The much awaited mid-summer abundance is in full effect as we head into late August. A wide spectrum of the warm weather crops such as tomatoes, bell peppers and some eggplant are on tap for the coming weeks. We recently ramped up sowing seeds in our greenhouse and we are already prepping the soil with compost to get ready for fall transplanting and seeding.
Our water supply is holding out despite our meager winter rainfall. We’ve noticed some pressure from birds as they seek out leafy green nourishment. The main culprit seems to be quail going after very young seedlings. Things are very dry beyond the farm boundaries so our lush green fields are very attractive to critters right now.
Beth Terry, an unassuming blogger whose actions have been a huge source of inspiration for us spoke at Seymour Marine Discovery Center at Long Marine Lab this past Sunday. For anyone who has been frustrated by the pervasiveness of plastic wrapped everything and an economy characterized by planned obsolescence, her talks, blog postings and new book, Plastic-Free: How I Kicked the Plastic Habit and How You Can Too, are all a much needed breath of fresh air.
Once we realize that each one of us can indeed make a difference, a sense of hope develops and an outflow of new ideas spring forth. We can’t just complain anymore because that’s not enough (it never has been), we have to take actions that protect our health and those of our family and neighbors. From there we will eventually change our world. Beth has done a wonderful job of accumulating many solutions from various sources that we could all learn from.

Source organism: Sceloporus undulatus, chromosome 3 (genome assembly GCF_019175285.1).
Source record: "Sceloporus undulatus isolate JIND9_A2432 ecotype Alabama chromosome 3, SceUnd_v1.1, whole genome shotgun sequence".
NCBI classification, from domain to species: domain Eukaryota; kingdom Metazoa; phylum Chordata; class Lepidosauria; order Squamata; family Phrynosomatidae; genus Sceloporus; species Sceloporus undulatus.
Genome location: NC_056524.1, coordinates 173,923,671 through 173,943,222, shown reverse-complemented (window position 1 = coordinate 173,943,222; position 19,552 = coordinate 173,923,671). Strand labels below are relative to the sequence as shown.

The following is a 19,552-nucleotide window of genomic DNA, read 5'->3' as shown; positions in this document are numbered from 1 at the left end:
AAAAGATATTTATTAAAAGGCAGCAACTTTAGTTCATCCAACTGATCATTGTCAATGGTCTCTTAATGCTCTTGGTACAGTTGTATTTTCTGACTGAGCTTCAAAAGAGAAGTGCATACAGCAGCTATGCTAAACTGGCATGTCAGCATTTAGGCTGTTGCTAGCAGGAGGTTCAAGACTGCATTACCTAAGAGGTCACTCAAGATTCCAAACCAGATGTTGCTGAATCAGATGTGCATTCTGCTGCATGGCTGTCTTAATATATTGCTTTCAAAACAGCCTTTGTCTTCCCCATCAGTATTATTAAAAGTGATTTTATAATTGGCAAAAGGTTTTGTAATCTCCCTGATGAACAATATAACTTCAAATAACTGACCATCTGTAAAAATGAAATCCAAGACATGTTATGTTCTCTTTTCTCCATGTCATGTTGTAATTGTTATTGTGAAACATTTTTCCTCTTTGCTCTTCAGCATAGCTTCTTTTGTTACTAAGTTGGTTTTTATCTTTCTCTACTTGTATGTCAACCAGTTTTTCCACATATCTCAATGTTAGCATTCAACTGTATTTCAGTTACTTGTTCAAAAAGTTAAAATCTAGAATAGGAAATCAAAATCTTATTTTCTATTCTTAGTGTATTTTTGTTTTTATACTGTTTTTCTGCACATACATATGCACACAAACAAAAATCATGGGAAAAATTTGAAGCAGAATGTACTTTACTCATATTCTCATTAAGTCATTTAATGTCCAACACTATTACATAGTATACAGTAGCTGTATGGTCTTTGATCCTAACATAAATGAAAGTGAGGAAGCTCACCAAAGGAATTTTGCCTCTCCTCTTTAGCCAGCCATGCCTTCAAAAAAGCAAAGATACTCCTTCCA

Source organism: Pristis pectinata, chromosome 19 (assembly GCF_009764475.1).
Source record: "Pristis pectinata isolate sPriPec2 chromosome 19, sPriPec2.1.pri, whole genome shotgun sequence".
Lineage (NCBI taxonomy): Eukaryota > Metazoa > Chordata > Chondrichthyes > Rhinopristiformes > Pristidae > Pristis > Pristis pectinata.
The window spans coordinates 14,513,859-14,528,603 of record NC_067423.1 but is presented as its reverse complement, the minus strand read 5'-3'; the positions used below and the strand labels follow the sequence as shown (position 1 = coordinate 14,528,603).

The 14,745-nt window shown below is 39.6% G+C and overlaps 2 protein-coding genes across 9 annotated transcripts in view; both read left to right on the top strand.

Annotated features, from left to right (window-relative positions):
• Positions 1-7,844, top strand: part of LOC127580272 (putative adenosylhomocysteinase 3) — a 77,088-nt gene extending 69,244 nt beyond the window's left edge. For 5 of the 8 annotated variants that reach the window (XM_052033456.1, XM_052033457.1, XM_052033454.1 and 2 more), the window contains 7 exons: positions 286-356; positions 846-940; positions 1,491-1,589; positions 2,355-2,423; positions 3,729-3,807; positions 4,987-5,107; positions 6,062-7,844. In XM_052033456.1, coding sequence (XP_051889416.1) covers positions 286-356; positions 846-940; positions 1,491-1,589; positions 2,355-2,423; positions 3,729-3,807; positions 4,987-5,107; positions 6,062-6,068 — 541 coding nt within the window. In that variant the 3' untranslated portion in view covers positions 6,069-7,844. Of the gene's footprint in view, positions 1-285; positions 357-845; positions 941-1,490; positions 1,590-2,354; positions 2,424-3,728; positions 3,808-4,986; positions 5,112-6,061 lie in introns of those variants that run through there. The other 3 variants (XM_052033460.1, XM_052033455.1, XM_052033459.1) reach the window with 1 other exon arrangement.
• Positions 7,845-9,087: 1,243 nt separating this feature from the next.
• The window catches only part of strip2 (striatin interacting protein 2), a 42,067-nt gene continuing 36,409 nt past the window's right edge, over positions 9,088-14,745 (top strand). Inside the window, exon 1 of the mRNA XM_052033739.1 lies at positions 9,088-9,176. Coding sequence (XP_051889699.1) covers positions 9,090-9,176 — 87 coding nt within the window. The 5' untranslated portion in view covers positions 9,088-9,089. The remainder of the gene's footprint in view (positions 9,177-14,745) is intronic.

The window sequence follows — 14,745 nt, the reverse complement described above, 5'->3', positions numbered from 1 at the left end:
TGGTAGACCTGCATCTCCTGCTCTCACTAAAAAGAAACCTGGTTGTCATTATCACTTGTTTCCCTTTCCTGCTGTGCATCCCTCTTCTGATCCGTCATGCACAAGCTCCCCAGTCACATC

In the world of agriculture, plastic is everywhere we turn. From strawberry fields of plastic mulch to greenhouses, hoop houses, drip tape and food packaging, we are surrounded by it. As growers and marketers of produce, we have jumped into the center of the plastic waste reduction issue by taking some steps that we hope will lead to further change for us and our customers.
It is virtually impossible to eliminate ALL plastic from our lives but our goal is to reduce the disposable types of plastic that we use here at Route 1 Farms. We have instigated a donation fee for bio-plastic bags at all of our farmers market stands to encourage shoppers to bring their own reusable bags. This has reduced bag use at our stands from about 4,000 a month, 3 years ago, to only about a hundred now! We in turn donate the money from the bags to the Santa Cruz based non-profit, The Clean Oceans Project. They are working hard to clean up the North Pacific Gyre and to convert the plastic collected into fuel!
Our reusable crates (although made out of plastic) are used many times (possibly hundreds of times) eliminating the use of the ubiquitous waxed cardboard boxes that are everywhere and tend to break down after only a few uses. As Beth has pointed out, paper isn’t necessarily the solution. We have also almost done away with wrapping our pallets for shipment in thin, single use disposable plastic. In its’ place we are using corner boards and large rubber bands to hold the boxes and crates in place.
We are continually evaluating our plastic use as well as other practices to improve our impact on the environment as well as efficiency. Though this is a start there is still much work to be done.